Much of the questions raised by migrants, ethnic minorities and other populations who beyond a certain boundary or limit risk the nonexistence or loss of identity, are currently part of a broad transnational territorial and social problematique. In this chapter, we examine Georg Simmel’s classical sociology of space and his view on strangeness as a contribution to reflect on the condition of contemporary refugees in Europe. Based on research carried out by one of the authors, focusing on Ethiopian and Eritrean refugees lives and itineraries, this chapter turns to the “mobilities turn” in the social sciences to place refugees and borders within the anthropological and sociological thought of contemporary fluidity. Next we examine Simmel’s contribution, suggesting that his view on spatial, social and symbolic relations helps to differentiate refugees, both objectively and subjectively, from other categories of “potential wanderers” or “strangers” in the metropolitan world. We suggest that contemporary refugees’ conditions, like other underprivileged groups in mobility, can be best understood as a result of their dangerous pathways and all the harshened frontiers in need to cross, thus risking to become particularly “othered” subjects in the contexts of origin, transit and arrival.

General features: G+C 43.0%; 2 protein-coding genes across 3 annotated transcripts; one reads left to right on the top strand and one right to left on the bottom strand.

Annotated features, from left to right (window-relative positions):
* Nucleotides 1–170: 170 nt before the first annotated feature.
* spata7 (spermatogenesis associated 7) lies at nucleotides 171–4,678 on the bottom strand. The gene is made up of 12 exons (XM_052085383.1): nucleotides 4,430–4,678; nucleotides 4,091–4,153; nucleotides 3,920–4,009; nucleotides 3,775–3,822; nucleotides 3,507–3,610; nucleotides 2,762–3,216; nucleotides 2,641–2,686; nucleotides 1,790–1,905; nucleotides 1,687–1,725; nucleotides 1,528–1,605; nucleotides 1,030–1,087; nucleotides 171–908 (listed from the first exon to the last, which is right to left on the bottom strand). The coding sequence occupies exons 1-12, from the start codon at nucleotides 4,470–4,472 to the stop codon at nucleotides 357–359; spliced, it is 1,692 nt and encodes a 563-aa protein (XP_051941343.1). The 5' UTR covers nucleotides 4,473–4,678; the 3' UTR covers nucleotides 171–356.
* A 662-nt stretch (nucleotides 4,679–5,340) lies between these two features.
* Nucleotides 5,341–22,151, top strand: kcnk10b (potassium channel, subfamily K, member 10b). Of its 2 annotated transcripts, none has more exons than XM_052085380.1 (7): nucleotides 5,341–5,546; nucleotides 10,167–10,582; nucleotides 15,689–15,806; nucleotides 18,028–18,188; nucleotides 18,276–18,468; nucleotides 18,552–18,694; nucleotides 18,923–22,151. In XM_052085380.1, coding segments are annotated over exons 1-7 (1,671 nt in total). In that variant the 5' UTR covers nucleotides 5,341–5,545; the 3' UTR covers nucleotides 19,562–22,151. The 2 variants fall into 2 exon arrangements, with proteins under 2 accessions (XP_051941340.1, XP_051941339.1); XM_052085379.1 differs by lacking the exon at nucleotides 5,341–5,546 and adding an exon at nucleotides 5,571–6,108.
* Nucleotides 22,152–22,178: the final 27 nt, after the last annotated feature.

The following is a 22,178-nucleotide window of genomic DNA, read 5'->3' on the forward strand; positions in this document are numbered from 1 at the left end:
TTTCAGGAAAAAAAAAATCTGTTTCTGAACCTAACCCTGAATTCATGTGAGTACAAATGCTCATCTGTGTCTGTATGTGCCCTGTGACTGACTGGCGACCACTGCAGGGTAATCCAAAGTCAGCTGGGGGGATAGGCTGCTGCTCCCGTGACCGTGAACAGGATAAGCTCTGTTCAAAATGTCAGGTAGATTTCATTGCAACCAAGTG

|Title of host publication||Inequality and Uncertainty|
|Subtitle of host publication||Current Challenges for Cities|
|Editors||Marta Smagacz-Poziemska, M. Victoria Gómez, Patricia Pereira, Laura Guarin, Sebastian Kurtenbach, Juan José Villalón Ogáya|
|Place of Publication||Singapura|
|Number of pages||20|
|Publication status||Published - 2019|